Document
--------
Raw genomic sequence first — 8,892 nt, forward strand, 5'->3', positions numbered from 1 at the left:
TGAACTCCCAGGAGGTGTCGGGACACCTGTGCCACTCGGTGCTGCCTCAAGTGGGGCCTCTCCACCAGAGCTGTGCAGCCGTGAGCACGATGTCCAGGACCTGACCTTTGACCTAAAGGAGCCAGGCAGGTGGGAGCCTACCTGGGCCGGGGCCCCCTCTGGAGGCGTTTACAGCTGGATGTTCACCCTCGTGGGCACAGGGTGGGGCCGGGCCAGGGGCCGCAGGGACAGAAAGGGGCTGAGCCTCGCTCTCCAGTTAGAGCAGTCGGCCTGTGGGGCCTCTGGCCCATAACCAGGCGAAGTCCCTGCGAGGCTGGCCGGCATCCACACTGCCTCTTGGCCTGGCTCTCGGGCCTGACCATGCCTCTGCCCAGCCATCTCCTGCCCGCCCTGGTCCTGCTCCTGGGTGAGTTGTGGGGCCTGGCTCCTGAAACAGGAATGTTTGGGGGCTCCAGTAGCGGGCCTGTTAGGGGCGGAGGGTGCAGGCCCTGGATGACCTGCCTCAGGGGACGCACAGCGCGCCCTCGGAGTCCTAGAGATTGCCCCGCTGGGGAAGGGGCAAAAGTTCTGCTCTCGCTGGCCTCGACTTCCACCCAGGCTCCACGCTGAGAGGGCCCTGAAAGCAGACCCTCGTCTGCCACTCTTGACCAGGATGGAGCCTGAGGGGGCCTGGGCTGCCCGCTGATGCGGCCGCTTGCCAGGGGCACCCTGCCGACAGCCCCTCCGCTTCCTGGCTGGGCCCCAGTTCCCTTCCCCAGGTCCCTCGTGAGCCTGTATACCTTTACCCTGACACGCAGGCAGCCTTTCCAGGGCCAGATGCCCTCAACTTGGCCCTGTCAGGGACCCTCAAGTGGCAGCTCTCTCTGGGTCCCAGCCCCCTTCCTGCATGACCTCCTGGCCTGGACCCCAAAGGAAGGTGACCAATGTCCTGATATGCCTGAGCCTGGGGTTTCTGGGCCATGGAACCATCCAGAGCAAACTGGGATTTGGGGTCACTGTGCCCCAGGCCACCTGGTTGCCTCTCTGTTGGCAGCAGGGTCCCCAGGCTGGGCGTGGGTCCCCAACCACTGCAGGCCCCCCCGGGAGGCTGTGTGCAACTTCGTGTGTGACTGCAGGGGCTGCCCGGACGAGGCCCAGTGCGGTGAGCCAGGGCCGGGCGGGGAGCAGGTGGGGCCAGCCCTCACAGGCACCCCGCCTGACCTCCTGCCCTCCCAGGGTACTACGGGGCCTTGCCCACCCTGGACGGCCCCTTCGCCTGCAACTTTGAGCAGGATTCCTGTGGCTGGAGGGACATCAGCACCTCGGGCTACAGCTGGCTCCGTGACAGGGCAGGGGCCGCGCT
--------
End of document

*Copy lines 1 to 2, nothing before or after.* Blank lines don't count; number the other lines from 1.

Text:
Raw genomic sequence first — 8,892 nt, forward strand, 5'->3', positions numbered from 1 at the left:
TGAACTCCCAGGAGGTGTCGGGACACCTGTGCCACTCGGTGCTGCCTCAAGTGGGGCCTCTCCACCAGAGCTGTGCAGCCGTGAGCACGATGTCCAGGACCTGACCTTTGACCTAAAGGAGCCAGGCAGGTGGGAGCCTACCTGGGCCGGGGCCCCCTCTGGAGGCGTTTACAGCTGGATGTTCACCCTCGTGGGCACAGGGTGGGGCCGGGCCAGGGGCCGCAGGGACAGAAAGGGGCTGAGCCTCGCTCTCCAGTTAGAGCAGTCGGCCTGTGGGGCCTCTGGCCCATAACCAGGCGAAGTCCCTGCGAGGCTGGCCGGCATCCACACTGCCTCTTGGCCTGGCTCTCGGGCCTGACCATGCCTCTGCCCAGCCATCTCCTGCCCGCCCTGGTCCTGCTCCTGGGTGAGTTGTGGGGCCTGGCTCCTGAAACAGGAATGTTTGGGGGCTCCAGTAGCGGGCCTGTTAGGGGCGGAGGGTGCAGGCCCTGGATGACCTGCCTCAGGGGACGCACAGCGCGCCCTCGGAGTCCTAGAGATTGCCCCGCTGGGGAAGGGGCAAAAGTTCTGCTCTCGCTGGCCTCGACTTCCACCCAGGCTCCACGCTGAGAGGGCCCTGAAAGCAGACCCTCGTCTGCCACTCTTGACCAGGATGGAGCCTGAGGGGGCCTGGGCTGCCCGCTGATGCGGCCGCTTGCCAGGGGCACCCTGCCGACAGCCCCTCCGCTTCCTGGCTGGGCCCCAGTTCCCTTCCCCAGGTCCCTCGTGAGCCTGTATACCTTTACCCTGACACGCAGGCAGCCTTTCCAGGGCCAGATGCCCTCAACTTGGCCCTGTCAGGGACCCTCAAGTGGCAGCTCTCTCTGGGTCCCAGCCCCCTTCCTGCATGACCTCCTGGCCTGGACCCCAAAGGAAGGTGACCAATGTCCTGATATGCCTGAGCCTGGGGTTTCTGGGCCATGGAACCATCCAGAGCAAACTGGGATTTGGGGTCACTGTGCCCCAGGCCACCTGGTTGCCTCTCTGTTGGCAGCAGGGTCCCCAGGCTGGGCGTGGGTCCCCAACCACTGCAGGCCCCCCCGGGAGGCTGTGTGCAACTTCGTGTGTGACTGCAGGGGCTGCCCGGACGAGGCCCAGTGCGGTGAGCCAGGGCCGGGCGGGGAGCAGGTGGGGCCAGCCCTCACAGGCACCCCGCCTGACCTCCTGCCCTCCCAGGGTACTACGGGGCCTTGCCCACCCTGGACGGCCCCTTCGCCTGCAACTTTGAGCAGGATTCCTGTGGCTGGAGGGACATCAGCACCTCGGGCTACAGCTGGCTCCGTGACAGGGCAGGGGCCGCGCT